If you are a videographer you probably have a ton of lenses for your dslr or cinema camera. Having a ton of glass can be nice, but it can also hold you back. On each shoot, you must think about which lens to take for the job. I have been a fan of prime lenses because they allow you to shoot in dark circumstances as well as being able to with a shallow depth of field (bokeh). However, with primes, you would need to zoom with your feet to the subject or change out the lens for a shorter of longer field of view (depending on the circumstances). Carrying a bunch of primes can get heavy, and slow you down.
The news I am about to share is not news at all, these two lenses have been out for a while now. I have had the opportunity to buy both and experiment with them. Sigma has really made a name for itself over the past few years. Their design and optical performances of their Art series lens have been off the charts. If you only had the chance to own two lenses for video I would highly recommend the Sigma Art 18-35mm and the Sigma Art 50-100mm. Both lenses are for crop sensors, that means they will not perform will on full frame cameras such as the Canon 5D Mark III. But if you have a crop sensor camera such as the Canon 80D or a Canon EOS Cinema camera such as the C100 they will work out just fine. The Canon C100 has a 35mm sensor which is about the same size as a Canon 80D sensor.
Both lenses have an aperture range: f/1.8 to f/16 which is stunning. They also have one SLD and three FLD elements. Shooting with the 50-100mm which if used on a Canon C100 would be the equivalent to 80-160mm can be great. Sometimes you do not need the 70-200mm lens, you only need half of that….and that is when the Sigma 50-100mm 1.8 comes in. For instance, I was shooting an interview the other day and all I had with me at work was a 70-200mm 2.8 lens. I was hoping to get more background in the shot, but I had to reframe it since I only had the 70-200mm lens. There was no room for me to back up, I just reframed the shot. However, if I had the Sigma 50-100mm 1.8 with me there would be no problem because of the short length. I also use this lens for most of my wedding videography. I shoot all the dances, toasts, cutting cake, garter and boutique tosses with it while my wife uses the other Sigma 18-35mm 1.8.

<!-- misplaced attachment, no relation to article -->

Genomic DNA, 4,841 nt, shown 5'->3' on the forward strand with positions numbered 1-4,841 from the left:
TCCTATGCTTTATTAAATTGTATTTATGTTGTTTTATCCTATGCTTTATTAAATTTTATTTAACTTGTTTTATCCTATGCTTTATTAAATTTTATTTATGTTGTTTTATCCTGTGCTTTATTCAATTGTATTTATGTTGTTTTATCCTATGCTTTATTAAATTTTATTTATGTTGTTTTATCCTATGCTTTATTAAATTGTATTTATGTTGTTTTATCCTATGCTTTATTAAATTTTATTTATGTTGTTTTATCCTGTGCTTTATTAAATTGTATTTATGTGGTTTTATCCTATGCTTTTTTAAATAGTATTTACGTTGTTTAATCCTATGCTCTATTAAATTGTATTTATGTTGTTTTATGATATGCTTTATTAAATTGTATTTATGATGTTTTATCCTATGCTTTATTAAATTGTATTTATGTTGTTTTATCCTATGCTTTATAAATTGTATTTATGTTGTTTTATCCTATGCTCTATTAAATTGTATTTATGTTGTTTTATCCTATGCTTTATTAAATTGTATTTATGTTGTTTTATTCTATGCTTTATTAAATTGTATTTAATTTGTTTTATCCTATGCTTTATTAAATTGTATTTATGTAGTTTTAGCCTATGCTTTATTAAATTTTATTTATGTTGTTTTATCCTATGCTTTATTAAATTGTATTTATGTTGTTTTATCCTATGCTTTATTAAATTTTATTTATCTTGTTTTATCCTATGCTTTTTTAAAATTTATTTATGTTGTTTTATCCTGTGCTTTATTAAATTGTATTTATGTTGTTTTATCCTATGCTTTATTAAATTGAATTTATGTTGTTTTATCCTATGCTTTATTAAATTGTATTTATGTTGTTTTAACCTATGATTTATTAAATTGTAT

The Sigma 18-35mm 1.8 is great when you are getting close to your subject. In fact, this 18-35mm lens is more like a 28-56mm lens. The bokeh you get from these lenses is awesome. You can get close to the subject and still get focus when using the Sigma 18-35mm lens. I use this lens for intimate shots such as when a bride is getting ready, or if I am getting broll in a small room. Both lenses can be used at their maximum 1.8 aperture with the picture staying crisp and focused.
The 50-100mm lens is a tank. I have tried to run and gun with it on my monopod, but it is tough to do so due to its weight. I like to have a tripod when using this lens. The quality and durability is great, and you can own both of these lenses for under $2000. I was always concerned of the zooms and their 2.8 f stop and only wanted to use primes for their 1.4 or 1.8 f stop ability. But now with these two Sigma Art lenses I do not have to worry about the primes any longer. Stop buying tons of lens, and just choose these two, you will be happy you did.
Below is a video I shot using both lenses. The first shot is not from a Sigma lens, but all others are.
I have been working in television and media for over 18 years. My experience includes news photojournalist, editor, producer and storyteller. Throughout the years, I have been honored to receive the Edward R. Murrow award, Five Telly Awards, and many more. My motto is “THERE'S AN OPPORTUNITY TO BECOME BETTER AT MY CRAFT EACH TIME I GET BEHIND THE CAMERA."